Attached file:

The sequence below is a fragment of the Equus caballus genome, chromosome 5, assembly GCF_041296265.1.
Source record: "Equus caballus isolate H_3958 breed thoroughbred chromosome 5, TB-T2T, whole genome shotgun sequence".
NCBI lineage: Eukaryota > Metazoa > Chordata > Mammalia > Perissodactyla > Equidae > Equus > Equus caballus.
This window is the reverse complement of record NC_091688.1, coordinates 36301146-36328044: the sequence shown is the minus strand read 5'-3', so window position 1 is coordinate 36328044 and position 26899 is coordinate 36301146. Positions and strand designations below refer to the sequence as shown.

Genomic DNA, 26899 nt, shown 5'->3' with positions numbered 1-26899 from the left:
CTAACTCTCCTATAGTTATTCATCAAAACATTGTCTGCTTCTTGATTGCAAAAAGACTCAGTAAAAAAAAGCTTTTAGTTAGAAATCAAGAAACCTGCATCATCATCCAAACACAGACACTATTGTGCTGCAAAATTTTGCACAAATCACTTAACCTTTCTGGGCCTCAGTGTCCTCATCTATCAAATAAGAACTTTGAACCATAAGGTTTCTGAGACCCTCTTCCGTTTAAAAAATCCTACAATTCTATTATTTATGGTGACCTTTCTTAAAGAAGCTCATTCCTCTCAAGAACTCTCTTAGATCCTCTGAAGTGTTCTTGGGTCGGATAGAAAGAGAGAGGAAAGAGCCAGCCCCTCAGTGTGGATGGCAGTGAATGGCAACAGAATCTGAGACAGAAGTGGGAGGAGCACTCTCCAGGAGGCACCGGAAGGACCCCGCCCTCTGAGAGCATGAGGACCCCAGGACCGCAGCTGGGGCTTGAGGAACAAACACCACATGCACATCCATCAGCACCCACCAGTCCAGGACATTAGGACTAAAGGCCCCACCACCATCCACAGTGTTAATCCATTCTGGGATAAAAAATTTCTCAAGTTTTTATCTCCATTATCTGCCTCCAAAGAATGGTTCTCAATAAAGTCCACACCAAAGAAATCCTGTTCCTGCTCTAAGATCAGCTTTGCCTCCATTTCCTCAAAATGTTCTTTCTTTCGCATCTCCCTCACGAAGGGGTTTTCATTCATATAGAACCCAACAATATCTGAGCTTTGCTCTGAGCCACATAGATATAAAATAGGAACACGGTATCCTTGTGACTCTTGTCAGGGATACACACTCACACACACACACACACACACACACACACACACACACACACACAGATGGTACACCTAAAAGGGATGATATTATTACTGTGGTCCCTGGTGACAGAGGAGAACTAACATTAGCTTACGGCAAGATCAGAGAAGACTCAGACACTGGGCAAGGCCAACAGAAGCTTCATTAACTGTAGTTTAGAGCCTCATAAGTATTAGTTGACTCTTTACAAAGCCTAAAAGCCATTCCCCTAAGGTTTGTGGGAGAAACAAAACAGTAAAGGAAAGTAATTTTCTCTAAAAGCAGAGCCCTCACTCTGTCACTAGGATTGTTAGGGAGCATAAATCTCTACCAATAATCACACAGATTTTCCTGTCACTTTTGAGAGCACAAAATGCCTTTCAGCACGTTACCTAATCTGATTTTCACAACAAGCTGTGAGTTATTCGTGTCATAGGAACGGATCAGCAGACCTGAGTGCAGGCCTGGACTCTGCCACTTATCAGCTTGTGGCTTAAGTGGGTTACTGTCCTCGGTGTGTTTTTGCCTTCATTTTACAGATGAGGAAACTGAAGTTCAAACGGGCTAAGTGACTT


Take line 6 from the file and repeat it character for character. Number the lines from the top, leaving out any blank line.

CTAACTCTCCTATAGTTATTCATCAAAACATTGTCTGCTTCTTGATTGCAAAAAGACTCAGTAAAAAAAAGCTTTTAGTTAGAAATCAAGAAACCTGCATCATCATCCAAACACAGACACTATTGTGCTGCAAAATTTTGCACAAATCACTTAACCTTTCTGGGCCTCAGTGTCCTCATCTATCAAATAAGAACTTTGAACCATAAGGTTTCTGAGACCCTCTTCCGTTTAAAAAATCCTACAATTCTATTATTTATGGTGACCTTTCTTAAAGAAGCTCATTCCTCTCAAGAACTCTCTTAGATCCTCTGAAGTGTTCTTGGGTCGGATAGAAAGAGAGAGGAAAGAGCCAGCCCCTCAGTGTGGATGGCAGTGAATGGCAACAGAATCTGAGACAGAAGTGGGAGGAGCACTCTCCAGGAGGCACCGGAAGGACCCCGCCCTCTGAGAGCATGAGGACCCCAGGACCGCAGCTGGGGCTTGAGGAACAAACACCACATGCACATCCATCAGCACCCACCAGTCCAGGACATTAGGACTAAAGGCCCCACCACCATCCACAGTGTTAATCCATTCTGGGATAAAAAATTTCTCAAGTTTTTATCTCCATTATCTGCCTCCAAAGAATGGTTCTCAATAAAGTCCACACCAAAGAAATCCTGTTCCTGCTCTAAGATCAGCTTTGCCTCCATTTCCTCAAAATGTTCTTTCTTTCGCATCTCCCTCACGAAGGGGTTTTCATTCATATAGAACCCAACAATATCTGAGCTTTGCTCTGAGCCACATAGATATAAAATAGGAACACGGTATCCTTGTGACTCTTGTCAGGGATACACACTCACACACACACACACACACACACACACACACACACACACACACAGATGGTACACCTAAAAGGGATGATATTATTACTGTGGTCCCTGGTGACAGAGGAGAACTAACATTAGCTTACGGCAAGATCAGAGAAGACTCAGACACTGGGCAAGGCCAACAGAAGCTTCATTAACTGTAGTTTAGAGCCTCATAAGTATTAGTTGACTCTTTACAAAGCCTAAAAGCCATTCCCCTAAGGTTTGTGGGAGAAACAAAACAGTAAAGGAAAGTAATTTTCTCTAAAAGCAGAGCCCTCACTCTGTCACTAGGATTGTTAGGGAGCATAAATCTCTACCAATAATCACACAGATTTTCCTGTCACTTTTGAGAGCACAAAATGCCTTTCAGCACGTTACCTAATCTGATTTTCACAACAAGCTGTGAGTTATTCGTGTCATAGGAACGGATCAGCAGACCTGAGTGCAGGCCTGGACTCTGCCACTTATCAGCTTGTGGCTTAAGTGGGTTACTGTCCTCGGTGTGTTTTTGCCTTCATTTTACAGATGAGGAAACTGAAGTTCAAACGGGCTAAGTGACTT